A Southwest retailer said the introduction of marinated varieties by manufacturers has been a major factor in building the rotisserie chicken business. The retailer added marinated varieties to the program last month, and his chain was already doing well with plain and barbecued rotisserie chickens, he said.
"They're the strength of our hot foods program," the Southwest merchandiser said. He credits KFC's advertising with helping to push sales of rotisserie chickens up 25% over last year.
The retailers SN interviewed were unanimous in their opinion that there is excellent sales potential still ahead for the category.
That's true because rotisserie chicken suits today's busy consumer so well, they said. They pointed out that the product is convenient and easy to carry, and that people regard it as a healthy item, and a good value for the price.
While chains like A&P are revitalizing their new focus on rotisserie chicken, other chains are just now rolling them out to all their stores.
A deli executive at a Midwestern chain said customer demand spurred such a rollout just prior to last Christmas. Before that, the company had had the product in a little more than half its stores.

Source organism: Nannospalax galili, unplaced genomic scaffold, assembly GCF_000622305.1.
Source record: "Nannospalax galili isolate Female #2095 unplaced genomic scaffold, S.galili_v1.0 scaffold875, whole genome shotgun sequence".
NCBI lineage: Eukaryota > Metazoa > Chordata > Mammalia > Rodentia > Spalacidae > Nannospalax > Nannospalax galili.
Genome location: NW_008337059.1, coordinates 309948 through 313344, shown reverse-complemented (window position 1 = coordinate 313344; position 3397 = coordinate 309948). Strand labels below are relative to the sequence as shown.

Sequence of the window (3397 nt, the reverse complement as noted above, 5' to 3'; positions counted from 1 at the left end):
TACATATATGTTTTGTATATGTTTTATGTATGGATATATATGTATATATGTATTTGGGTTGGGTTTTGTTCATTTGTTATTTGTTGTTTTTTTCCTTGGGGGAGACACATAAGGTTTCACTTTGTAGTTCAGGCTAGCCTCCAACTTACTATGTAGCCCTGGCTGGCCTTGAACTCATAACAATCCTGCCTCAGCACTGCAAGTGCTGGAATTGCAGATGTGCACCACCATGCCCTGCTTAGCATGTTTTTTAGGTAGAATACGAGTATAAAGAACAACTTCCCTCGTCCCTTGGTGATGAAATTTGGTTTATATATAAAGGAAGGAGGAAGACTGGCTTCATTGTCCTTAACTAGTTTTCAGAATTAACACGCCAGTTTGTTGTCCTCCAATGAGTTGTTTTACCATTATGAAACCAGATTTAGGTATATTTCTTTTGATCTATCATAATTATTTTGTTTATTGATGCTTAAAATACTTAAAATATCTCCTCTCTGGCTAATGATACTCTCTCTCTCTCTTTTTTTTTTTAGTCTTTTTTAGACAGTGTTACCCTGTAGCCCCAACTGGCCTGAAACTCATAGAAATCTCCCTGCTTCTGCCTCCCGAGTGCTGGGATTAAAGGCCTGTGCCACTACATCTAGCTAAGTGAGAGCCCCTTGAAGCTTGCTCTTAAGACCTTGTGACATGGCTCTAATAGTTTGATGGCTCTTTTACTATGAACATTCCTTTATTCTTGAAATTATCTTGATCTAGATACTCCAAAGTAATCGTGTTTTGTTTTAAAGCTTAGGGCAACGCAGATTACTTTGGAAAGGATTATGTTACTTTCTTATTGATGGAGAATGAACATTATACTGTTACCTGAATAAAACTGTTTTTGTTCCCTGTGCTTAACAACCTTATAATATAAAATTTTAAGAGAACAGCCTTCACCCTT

"People come in looking for them, and if you don't have them, they're disappointed. It's not a product that you can offer an alternative to. If someone has his heart set on rotisserie chicken, he's not going be happy with a sandwich or a slice of pizza. You've lost him, if you can't give him a chicken," the Midwestern executive said. Big Y Foods, Springfield, Mass., recently made rotisserie chicken the centerpiece in its hot food program.
"We've pared down our hot foods to items that really sell, and rotisserie chicken is the focus. Now we just offer rotisserie and fried chicken and spare ribs," said Roland Asselin, deli sales manager at the 31-unit chain.